Charts | The 23 titles of Serena Williams, the veteran tennis feat

    Charts |  Serena Williams' 23 titles, tennis' greatest achievement

Serena Williams won her first Grand Slam tournament in 1999 aged just 18. Two years later, she returned to the American final, losing in the presence of a compatriot who was also her veteran sister, Belleza Williams. But she fought back early and repeatedly: Between 2002 and 2003, the sisters met in six Grand Slam finals and Serena won them all.

Thus, she launched a series of titles that made her the most dominant tennis player in open history.

Serena has won 23 trophies in the open era -since 1968-, one more than Steffi Graf, who was the best before her appearance. Going further behind, Australian Margaret Court adds 13 titles to the 11 she won in the open era, up to 24, one more than Serena.

The youngest of Williams also surpasses all male tennis players in titles, despite Nolan Djokovic being two trophies behind her and Rafael Nadal just one.

Serena has led the Aussie Hearty seven times, beating Graf, Monica Seles, Evonne Goolagong and Court by a wide margin, who each have four.

Serena has competed at the US Open six times, as has Chris Evert and twice as many as Graf.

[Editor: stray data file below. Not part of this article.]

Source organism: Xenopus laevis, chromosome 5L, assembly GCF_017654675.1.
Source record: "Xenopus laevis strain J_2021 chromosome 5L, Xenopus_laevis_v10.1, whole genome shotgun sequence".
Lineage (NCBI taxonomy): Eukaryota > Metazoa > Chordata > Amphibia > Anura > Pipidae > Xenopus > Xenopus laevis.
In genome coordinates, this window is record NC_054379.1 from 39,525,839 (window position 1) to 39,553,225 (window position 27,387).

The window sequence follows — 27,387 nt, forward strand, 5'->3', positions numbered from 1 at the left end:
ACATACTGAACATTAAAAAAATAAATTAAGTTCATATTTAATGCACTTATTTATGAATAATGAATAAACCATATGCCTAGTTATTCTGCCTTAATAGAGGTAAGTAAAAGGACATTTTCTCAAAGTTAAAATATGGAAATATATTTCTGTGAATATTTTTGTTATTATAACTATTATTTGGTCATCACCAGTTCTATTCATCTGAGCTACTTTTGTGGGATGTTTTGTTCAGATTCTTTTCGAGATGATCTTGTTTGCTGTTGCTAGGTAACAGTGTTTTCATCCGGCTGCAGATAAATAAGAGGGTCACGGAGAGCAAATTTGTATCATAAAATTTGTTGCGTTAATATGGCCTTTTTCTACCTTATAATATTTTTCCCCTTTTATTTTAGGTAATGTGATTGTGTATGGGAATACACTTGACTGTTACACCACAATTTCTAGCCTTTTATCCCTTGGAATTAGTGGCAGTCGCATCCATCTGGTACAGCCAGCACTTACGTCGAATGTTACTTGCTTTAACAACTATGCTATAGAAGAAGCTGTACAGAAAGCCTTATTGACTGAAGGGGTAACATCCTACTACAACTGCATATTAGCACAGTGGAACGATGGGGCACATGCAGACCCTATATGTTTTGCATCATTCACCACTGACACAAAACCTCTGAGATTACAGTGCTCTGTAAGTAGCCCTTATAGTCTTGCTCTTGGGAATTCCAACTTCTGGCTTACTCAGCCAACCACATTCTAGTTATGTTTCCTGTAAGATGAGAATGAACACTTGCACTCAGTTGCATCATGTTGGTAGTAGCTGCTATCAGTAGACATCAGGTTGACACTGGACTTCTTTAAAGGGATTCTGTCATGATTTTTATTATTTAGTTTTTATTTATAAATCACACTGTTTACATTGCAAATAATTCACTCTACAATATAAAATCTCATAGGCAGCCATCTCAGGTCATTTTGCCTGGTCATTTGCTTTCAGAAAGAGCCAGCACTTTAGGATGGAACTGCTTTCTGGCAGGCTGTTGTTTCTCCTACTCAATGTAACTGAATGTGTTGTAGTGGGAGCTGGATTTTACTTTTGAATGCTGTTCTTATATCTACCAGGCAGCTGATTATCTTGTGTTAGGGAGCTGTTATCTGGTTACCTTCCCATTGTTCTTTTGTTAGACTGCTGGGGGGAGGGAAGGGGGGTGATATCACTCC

She won seven Wimbledons, a spectacular result but which still pales in comparison to the nine titles won by Martina Navratilova between 1978 and 1990.

Serena also has three Roland Garros titles, the toughest tournament for her. The last was achieved in 2015 to become the third person in history, along with Margaret Court and Steffi Graf, to be able to participate in all Grand Slam tournaments at least three times.

Two decades in the elite

Serena entered the top 100 in world tennis in 1998 and remained there until this year. She has spent 16 of those 23 years in the top 10, more than any other player in history. He was number one in 5 seasons, only behind Graf, who was the best 8 times.

Serena exemplifies a trend that’s been patented for years: the best athletes of the 21st century can remain elite for decades and even exotic ages. Athletes who at 30 continue to dominate their discipline have gone from anomaly to the norm, as Rafael Nadal, Cristiano Ronaldo, Megan Rapinoe or Serena herself have shown.

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